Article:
Jury Gualandris, an associate professor of operations management and sustainability at Ivey Business School, shares his definition of sustainability, discusses the importance of teaching sustainability in business schools, and explains how Ivey is uniquely equipped to meet the demand for sustainability education.
Nadine De Gannes, Assistant Professor, Managerial Accounting and Control & Sustainability at Ivey Business School, shares with us her experiences as an early-career academic and case author, the elements of a compelling case, linking research and practice, and using the teaching note to create a safe space for difficult conversations by sharing “promising practices.” We wrap up our discussion with the advice that Nadine wished she had received at the beginning of her case writing journey.
Marilyn Anthony and Neha Mittal, professors at the Fox School of Business at Temple University discuss their case "Tender Greens: Can They Keep the ‘Green’ Promise in Beef Sourcing?," an operations case that deals not only with supply chain issues, but sustainability, strategy, ethics, and managing stakeholder interests.
We speak with Robert D. Austin, Professor, Information Systems at Ivey Business School, about his best-selling case, Digital Transformation at GE: What Went Wrong? This case examines the digital transformation that GE had been attempting and the challenges it encountered, and is especially timely as many organizations accelerate their digital transformation efforts as a result of COVID-19.
Simon Greathead, Associate Professor, Global Business at Brigham Young University’s Marriott School of Business discusses his award-winning Traeger Pellet Grills case. Additionally, Simon shares insights on the three elements contained in a great case, writing cases with multiple themes, allowing students to drive case discussion, building trusted relationships, and his approach to influencing students.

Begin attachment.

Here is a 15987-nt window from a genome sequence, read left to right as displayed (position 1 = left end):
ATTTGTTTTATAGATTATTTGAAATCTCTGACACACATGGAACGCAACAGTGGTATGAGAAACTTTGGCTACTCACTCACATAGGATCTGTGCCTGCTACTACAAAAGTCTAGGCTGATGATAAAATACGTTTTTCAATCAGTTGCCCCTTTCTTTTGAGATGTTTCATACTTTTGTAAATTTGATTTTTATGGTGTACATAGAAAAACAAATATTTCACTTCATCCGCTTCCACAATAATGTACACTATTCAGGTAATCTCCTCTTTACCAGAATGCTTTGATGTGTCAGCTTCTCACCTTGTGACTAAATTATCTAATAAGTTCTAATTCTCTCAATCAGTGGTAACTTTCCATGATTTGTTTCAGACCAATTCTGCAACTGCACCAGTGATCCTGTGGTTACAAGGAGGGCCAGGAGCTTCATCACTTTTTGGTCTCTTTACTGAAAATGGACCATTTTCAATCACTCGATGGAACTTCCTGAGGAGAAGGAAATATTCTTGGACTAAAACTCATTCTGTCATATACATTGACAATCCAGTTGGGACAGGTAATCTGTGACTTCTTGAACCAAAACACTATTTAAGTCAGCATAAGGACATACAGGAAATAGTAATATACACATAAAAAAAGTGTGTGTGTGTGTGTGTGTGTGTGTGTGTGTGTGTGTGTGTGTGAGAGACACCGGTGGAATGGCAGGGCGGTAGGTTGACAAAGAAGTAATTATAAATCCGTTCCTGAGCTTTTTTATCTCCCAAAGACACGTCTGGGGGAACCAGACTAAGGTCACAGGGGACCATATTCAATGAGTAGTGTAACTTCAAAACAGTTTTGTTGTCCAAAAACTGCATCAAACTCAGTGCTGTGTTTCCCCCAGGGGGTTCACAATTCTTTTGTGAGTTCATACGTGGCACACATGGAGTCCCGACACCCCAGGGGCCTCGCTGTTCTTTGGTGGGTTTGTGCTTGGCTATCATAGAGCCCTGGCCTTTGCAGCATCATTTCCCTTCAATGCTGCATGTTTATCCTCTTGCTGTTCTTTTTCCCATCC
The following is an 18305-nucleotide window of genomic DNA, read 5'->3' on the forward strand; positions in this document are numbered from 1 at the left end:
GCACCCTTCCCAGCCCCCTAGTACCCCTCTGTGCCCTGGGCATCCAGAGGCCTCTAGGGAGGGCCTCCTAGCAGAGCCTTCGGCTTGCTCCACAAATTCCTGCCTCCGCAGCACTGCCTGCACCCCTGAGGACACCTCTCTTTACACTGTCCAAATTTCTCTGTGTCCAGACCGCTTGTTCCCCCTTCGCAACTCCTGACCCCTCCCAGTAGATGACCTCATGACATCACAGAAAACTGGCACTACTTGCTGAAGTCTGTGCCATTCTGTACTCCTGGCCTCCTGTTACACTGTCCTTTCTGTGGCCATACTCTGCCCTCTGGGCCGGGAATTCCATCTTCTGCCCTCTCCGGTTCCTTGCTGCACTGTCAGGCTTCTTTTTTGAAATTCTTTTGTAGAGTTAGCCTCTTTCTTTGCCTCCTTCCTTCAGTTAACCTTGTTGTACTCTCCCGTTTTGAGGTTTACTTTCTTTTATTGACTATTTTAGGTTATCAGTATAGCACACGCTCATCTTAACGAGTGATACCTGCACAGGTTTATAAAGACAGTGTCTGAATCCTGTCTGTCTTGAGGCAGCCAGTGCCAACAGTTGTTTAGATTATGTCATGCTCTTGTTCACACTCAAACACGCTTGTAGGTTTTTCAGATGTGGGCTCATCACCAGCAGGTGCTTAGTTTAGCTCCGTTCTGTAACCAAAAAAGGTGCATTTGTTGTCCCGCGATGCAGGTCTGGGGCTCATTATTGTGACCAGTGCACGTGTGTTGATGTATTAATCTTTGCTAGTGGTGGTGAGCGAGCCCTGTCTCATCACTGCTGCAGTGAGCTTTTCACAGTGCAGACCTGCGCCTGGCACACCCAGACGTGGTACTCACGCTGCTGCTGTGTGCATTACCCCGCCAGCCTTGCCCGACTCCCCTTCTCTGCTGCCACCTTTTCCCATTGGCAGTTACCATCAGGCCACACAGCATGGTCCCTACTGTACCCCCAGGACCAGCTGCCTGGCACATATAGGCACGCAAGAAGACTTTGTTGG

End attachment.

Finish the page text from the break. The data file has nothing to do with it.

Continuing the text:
Authored by a team of five Ivey professors, “Michael McCain: Tweeting on the Maple Leaf Foods Account” is one of the shortest case in Ivey Publishing’s case collection, but also one of the most innovative. We’re joined by two of the case’s authors, Steve Foerster and Gerard Seijts, to explore the genesis of the case, the innovative ways it can be taught, teaching from a cross-enterprise perspective, and disruption and innovation in the case writing process.
In this episode we talk to Cheryl Gladu, Researcher-in-Residence at Thompson Rivers University, and author of Dessa: Growing a Diverse and Inclusive Artificial Intelligence Company. This case follows Dessa’s founder and chief operating officer, Vince Wong, as he develops hiring practices to create a diverse workforce while fostering a culture supportive of diversity. Cheryl discusses the importance of having uncomfortable conversations in the classroom, co-creating ground rules with students to approach these difficult conversations, the difference between dialogue and debate, defining implicit bias, and the value of workshopping a case before submission.
Alison Konrad, Professor, Organizational Behaviour, at Ivey Business School shares her approach to case writing and what she’s learned from publishing more than 50 research articles on topics such as inclusivity initiatives in organizations, employment equity programs, work-life balance initiatives, and more. Konrad reflects on her history as a case author, examines how the case method has evolved, and offers advice for educators looking to respectfully and effectively cover EDI issues in their own classes and cases.
Frank Li, an associate professor of finance at Ivey Business School, walks us through his case, 5 Fortune: One of Many Chinese Restaurants. The case highlights just how crucial it is that we bring real world scenarios and narratives into the classroom – especially for a finance case. Li explains how diverse protagonists, added cultural context, and multimedia have been key to crafting a top-notch classroom experience.
Kanina Blanchard, Assistant Professor of Management Communications and General Management at the Ivey Business School, discusses her Sophia Tannis case series. The case series offers students real world prompts to learn about women in leadership, gender, and cultural issues related to leadership, decision making during change and transition, and more.